When writing The Little White Bird this passed fall there were two films I kept in mind, John Cassavetes’ Opening Night and Andre Techine’s Rendez-Vous. Like The Little White Bird, both films are a character study of a woman performer undergoing an emotional crisis on the subject of their own mortality. However, I was concerned with making the character Louise’s journey as dramatic and powerful as either performance in Rendez-Vous or Opening Night without entering the realm of the supernatural. Both Techine and Cassavetes implement ghostly apparitions into their narrative to better flesh-out their characters crisis. Such a mechanism is very powerful in their knowledgeable hands, but I feared that it would detract from the sense of journey in The Little White Bird.
Unlike Opening Night and Rendez-Vous, The Little White Bird has a physical journey to match the emotional journey of the films lead. Grant it, the journey Louise makes isn’t physical in terms of ground covered, but in what drugs she puts into her body and the people with whom she interacts in such a state that is reflexive of her emotional turmoil. It seemed that the representation of a ghost on screen in my narrative would detract from that and further complicate a short film that was already very complicated. Instead, a scene was written in which the title character Louise finally does break down in an empty theater, and has an exchange with the spirit of her father. The exchange I mention does not exist in the final film, it functioned as a direction to actress Emma Arrick so that she would project her emotions and resolution into the film. The effect works, yet manages to avoid retreading the ground covered by Cassavetes and Techine, as well as simplifying the films complex character arch.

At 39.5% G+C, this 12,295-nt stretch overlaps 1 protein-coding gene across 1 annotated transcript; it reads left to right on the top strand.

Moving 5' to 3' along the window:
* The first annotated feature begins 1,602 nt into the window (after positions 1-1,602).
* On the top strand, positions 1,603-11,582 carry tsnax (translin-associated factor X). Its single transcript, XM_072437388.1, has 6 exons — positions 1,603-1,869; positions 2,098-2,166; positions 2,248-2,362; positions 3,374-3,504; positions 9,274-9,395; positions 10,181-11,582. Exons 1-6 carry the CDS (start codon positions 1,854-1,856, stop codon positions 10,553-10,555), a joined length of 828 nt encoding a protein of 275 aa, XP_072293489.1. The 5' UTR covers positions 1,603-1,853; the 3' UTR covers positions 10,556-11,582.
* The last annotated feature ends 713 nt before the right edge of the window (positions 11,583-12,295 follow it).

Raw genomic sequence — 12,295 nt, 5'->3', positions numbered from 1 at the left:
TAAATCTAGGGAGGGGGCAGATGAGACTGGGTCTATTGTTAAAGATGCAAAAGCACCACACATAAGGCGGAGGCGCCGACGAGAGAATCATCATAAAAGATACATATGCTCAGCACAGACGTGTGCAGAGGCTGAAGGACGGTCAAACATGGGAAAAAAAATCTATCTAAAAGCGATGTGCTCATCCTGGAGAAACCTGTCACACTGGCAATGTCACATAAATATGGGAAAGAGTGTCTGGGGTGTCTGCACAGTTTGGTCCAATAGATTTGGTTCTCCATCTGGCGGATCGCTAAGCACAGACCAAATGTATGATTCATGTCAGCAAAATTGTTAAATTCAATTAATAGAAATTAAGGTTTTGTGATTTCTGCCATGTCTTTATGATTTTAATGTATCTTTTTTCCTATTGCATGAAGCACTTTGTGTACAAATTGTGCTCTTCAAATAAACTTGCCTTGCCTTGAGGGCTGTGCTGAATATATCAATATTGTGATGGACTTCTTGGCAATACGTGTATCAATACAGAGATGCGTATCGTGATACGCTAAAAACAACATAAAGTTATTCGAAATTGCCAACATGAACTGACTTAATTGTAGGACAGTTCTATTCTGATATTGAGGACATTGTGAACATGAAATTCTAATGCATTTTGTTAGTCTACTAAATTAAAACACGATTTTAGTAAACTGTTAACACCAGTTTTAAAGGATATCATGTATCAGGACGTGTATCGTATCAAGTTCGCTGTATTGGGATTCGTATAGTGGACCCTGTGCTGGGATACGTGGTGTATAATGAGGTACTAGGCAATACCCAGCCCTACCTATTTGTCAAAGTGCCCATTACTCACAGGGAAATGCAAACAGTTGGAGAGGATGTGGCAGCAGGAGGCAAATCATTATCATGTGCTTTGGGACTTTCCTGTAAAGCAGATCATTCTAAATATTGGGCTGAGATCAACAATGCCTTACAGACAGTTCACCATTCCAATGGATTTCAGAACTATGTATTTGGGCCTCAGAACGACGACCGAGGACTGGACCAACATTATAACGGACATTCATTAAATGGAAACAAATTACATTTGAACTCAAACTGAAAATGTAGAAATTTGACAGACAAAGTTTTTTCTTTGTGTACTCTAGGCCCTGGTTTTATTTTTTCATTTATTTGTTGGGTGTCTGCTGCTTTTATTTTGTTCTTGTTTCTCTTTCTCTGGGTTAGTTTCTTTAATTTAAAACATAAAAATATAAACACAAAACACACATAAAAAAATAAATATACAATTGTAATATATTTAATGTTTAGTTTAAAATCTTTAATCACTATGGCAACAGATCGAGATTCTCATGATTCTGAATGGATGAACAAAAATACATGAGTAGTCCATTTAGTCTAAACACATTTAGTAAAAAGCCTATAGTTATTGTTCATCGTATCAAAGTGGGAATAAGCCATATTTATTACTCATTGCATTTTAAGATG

The idea behind writing this piece was to pay respect to two fantastic filmmakers, and also to explain a healthy give and take relationship between filmmaker and filmgoer. In the end, all I can see that we have in common is a few thematic concerns.